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Navy contractor arrested in Capitol riot was a known white supremacist

Timothy Hale-Cusanelli, a U.S. Army reservist and a security contractor for the Navy who was arrested for allegedly breaching the Capitol during the Jan. 6 riot, was a known white supremacist, federal prosecutors said Friday, as first reported by Politico.

Why it matters: "Not only is Defendant's White Supremacist and Nazi Sympathizer ideology obvious from the evidence, that same ideology drives Defendant's enthusiasm for another Civil War," prosecutors said.

  • Hale-Cusanelli allegedly discussed his hatred of Jews, minorities and women while working as a security contractor at Naval Weapons Station Earle in Monmouth County, New Jersey.

Context: A new filing from federal prosecutors on Friday included the results of a Naval Criminal Investigative Service investigation into Hale-Cusanelli.

  • The investigation included interviews with 44 of Hale-Cusanelli's colleagues, 34 of whom agreed that he held “extremist or radical views pertaining to the Jewish people, minorities, and women.”

What they're saying: One of Hale-Cusanelli's colleagues said the defendant had "shaved his facial hair into a 'Hitler mustache,'" and prosecutors extracted photos of the mustache from Hale-Cusanelli's phone.

  • A Navy petty officer told investigators they remembered Hale-Cusanelli saying, "Hitler should have finished the job."

The big picture: Hale-Cusanelli’s case has received attention from the military because his reservist status and his employment at a military facility and underscores the challenges the Department of Defense faces while attempting to combat extremist ideologies within the ranks of the armed forces.

  • The Pentagon reported this month that domestic extremist groups have attempted to recruit active and former service members into their ranks.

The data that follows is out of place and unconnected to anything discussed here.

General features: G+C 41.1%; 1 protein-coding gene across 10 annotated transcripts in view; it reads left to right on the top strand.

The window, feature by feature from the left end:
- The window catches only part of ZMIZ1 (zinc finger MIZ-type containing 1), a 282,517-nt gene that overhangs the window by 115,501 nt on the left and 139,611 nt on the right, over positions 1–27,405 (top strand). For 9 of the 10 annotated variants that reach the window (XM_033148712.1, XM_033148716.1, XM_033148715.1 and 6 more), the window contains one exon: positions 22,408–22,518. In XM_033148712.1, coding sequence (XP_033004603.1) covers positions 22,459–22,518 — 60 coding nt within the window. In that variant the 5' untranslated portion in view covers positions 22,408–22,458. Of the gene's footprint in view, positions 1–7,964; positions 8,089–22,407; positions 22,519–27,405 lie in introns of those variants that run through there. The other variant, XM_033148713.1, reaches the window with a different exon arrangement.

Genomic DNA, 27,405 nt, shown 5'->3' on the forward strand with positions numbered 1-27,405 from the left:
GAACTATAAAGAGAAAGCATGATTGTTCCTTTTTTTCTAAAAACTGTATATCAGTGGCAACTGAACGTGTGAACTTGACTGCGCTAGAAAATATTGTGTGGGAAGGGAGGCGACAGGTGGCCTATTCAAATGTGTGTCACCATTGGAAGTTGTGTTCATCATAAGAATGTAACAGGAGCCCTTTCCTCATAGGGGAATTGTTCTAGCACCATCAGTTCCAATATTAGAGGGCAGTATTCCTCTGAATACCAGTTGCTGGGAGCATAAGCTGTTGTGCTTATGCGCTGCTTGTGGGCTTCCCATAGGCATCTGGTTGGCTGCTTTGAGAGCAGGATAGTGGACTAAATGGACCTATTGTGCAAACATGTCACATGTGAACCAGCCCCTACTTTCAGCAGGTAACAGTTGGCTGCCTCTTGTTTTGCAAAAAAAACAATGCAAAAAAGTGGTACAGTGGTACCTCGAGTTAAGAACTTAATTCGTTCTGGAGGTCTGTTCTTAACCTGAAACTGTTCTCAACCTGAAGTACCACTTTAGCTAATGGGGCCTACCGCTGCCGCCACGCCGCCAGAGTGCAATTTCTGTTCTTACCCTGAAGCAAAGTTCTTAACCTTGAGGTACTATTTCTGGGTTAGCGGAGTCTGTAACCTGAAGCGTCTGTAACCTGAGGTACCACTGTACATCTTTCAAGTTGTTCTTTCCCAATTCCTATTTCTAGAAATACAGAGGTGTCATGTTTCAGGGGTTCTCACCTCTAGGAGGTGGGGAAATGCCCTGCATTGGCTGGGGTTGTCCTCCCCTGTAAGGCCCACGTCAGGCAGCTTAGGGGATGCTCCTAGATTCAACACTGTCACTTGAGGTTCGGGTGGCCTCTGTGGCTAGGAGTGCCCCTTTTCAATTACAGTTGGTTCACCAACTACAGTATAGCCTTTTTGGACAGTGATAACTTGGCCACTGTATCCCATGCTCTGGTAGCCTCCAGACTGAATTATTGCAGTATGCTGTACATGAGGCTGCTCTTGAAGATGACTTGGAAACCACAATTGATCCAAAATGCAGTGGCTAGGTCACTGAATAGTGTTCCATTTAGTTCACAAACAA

• Several former military members and police officers participated in the Jan. 6 Capitol riot, which the FBI classified as domestic terrorism.
  • Defense Secretary Lloyd Austin last month ordered commanding officers and supervisors to eventually hold a one-day "stand-down" to discuss extremism within the armed forces.

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Driving the news: Czech officials announced Saturday they're expelling 18 Russian diplomats they accuse of being involved in the blast in Vrbetice, AP notes. Czech police said later they're searching for two men carrying several passports — including two named Alexander Petrov and Ruslan Boshirov.

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Data: CDC; Chart: Danielle Alberti/Axios

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Why it matters: It's not a complete solution to the racial barriers women of color face. But some experts are optimistic that telehealth — long-distance health care through videoconferences and other technology — can help reduce those barriers by offering flexibility in appointments and better access to diverse providers.

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